Accepted paper:

The images of absence

Author:

Mantas Kvedaravicius (Vilnius University)

Paper short abstract:

This paper, drawing on the visual fieldwork material from Chechnya, explores the theoretical tension between the claims that consider unrepresentable states of being in terms of ontological absences and the analysis that sees such absences rendered (in)visible by specific modes of representation.

Paper long abstract:

This paper explores the theoretical tension between the claims that consider unrepresentable states of being in terms of ontological absences and the analysis that sees such absences rendered (in)visible by the specific modes of representation. The paper invites to rethink this tension as the limit of representability of the states of bodily pain and mutilation while drawing on the visual fieldwork material from post-Soviet Chechnya and setting up the dialogue between Jacques Rancière and Alain Badiou. Jacques Rancière (2007) famously argued that aesthetic regime of modernity, concerned to demonstrate that certain objects, materials, and events are always in excess of the means of artistic expression, is actually producing and dramatizing this excess, while placing it back into materiality of things. Alain Badiou (2001) on the other hand maintained that the singularity of unknown or unthinkable should be understood, not solely as the product of a particular regime of representation, but as a rupture of the consensual situation of subjectification and signification, which demands the rendering of unknown into existent rather than presenting it as unrepresentable. The paper argues that, while this tension could be employed to examine the political implication for ethnographic representation, the account of body and its states remains inadequate in such discussions. Bringing the images and narratives of torture and disappearance in Chechnya, the paper insist on the need of the specific figuration of words and images that would expose the limits of representability while conveying the bodily states it depicts.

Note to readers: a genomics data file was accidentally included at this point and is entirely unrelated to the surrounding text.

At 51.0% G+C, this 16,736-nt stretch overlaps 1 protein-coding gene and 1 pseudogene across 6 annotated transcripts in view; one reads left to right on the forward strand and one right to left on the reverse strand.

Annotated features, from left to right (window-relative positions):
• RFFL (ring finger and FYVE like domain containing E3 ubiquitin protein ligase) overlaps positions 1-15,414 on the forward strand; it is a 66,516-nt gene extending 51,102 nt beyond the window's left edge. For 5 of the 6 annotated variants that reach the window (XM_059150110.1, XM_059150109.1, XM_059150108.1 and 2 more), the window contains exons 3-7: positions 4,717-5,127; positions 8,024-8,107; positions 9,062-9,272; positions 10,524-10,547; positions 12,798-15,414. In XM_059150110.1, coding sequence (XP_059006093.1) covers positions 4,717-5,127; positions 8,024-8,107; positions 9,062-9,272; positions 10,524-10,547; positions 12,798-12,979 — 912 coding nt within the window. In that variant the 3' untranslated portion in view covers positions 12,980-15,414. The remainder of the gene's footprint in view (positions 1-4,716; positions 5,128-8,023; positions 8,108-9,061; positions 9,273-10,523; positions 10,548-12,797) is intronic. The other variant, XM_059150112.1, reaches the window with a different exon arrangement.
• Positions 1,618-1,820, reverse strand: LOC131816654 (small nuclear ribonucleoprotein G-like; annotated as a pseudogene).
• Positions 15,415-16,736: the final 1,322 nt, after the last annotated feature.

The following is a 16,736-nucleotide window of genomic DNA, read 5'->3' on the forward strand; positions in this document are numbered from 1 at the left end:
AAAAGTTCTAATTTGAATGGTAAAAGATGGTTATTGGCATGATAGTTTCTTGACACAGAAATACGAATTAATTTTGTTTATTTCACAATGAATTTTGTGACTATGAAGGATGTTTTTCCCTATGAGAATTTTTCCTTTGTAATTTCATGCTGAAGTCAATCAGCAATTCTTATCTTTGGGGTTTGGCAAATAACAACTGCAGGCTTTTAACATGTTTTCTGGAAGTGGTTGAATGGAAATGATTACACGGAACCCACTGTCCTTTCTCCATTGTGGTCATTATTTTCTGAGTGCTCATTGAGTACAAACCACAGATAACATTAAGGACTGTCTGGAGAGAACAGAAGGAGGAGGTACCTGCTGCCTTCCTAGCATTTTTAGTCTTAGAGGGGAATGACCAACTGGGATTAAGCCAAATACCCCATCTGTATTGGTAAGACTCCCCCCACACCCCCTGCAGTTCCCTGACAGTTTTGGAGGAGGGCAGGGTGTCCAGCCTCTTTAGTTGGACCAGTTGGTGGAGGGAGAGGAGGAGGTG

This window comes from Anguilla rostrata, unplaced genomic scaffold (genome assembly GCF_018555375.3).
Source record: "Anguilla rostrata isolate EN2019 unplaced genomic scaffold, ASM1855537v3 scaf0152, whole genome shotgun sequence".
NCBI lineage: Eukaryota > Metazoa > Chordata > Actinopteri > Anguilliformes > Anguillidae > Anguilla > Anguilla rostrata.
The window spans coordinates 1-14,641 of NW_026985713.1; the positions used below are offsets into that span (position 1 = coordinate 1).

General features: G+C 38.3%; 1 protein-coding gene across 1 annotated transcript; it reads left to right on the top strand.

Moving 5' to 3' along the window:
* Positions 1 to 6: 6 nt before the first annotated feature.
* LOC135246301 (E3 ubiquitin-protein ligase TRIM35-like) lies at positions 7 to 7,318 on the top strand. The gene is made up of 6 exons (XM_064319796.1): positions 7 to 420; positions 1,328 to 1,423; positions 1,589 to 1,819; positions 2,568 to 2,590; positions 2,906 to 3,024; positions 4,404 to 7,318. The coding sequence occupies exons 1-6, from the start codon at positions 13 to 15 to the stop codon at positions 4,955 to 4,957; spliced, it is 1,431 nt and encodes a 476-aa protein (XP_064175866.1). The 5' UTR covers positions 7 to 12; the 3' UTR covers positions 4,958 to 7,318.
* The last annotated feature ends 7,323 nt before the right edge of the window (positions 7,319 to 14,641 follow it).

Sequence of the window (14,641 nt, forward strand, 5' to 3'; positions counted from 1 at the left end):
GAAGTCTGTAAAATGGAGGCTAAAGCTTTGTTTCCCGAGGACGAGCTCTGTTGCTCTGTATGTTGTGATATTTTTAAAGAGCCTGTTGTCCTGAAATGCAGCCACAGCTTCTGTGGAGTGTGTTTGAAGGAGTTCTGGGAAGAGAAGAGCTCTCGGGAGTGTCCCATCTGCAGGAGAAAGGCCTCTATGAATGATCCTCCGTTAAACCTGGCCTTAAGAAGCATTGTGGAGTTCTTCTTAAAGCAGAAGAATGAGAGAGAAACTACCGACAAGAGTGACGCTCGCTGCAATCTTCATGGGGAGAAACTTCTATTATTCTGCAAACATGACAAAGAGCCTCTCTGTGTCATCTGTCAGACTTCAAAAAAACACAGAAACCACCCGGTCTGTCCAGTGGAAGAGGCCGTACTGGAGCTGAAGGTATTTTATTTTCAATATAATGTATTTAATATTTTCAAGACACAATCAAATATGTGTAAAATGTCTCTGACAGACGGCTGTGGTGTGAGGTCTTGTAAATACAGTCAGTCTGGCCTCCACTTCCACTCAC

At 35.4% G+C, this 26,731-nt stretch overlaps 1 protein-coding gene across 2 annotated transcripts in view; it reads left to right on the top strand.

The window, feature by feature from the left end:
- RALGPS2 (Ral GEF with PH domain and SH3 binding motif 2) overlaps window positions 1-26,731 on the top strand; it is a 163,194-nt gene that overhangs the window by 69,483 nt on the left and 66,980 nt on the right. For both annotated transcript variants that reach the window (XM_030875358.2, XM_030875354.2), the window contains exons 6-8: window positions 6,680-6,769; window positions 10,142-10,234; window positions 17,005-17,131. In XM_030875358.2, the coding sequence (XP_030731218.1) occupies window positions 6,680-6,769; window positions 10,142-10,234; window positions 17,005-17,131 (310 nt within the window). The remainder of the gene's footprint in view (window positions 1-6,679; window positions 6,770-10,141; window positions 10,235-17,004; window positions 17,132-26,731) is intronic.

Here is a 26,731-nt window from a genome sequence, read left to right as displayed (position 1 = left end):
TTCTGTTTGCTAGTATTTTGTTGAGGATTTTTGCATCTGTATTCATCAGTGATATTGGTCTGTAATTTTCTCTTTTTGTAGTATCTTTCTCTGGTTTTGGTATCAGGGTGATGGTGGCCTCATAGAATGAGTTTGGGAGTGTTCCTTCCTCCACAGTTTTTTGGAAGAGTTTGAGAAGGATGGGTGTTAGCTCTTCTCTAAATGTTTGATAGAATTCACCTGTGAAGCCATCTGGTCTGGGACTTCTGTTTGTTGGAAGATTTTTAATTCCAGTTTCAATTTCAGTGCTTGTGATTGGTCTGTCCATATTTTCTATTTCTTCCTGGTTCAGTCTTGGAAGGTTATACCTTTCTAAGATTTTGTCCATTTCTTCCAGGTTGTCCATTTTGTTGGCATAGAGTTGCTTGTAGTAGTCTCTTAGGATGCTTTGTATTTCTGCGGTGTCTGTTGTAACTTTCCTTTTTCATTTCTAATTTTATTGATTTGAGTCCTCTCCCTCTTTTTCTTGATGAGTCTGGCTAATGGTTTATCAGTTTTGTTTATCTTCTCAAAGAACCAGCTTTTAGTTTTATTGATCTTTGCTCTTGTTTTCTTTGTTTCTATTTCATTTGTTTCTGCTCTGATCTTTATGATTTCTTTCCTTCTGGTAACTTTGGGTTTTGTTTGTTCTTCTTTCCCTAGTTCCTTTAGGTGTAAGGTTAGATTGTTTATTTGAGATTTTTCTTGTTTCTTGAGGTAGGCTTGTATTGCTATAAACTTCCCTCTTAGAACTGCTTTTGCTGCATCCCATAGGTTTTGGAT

panel L200
Anthropologies of art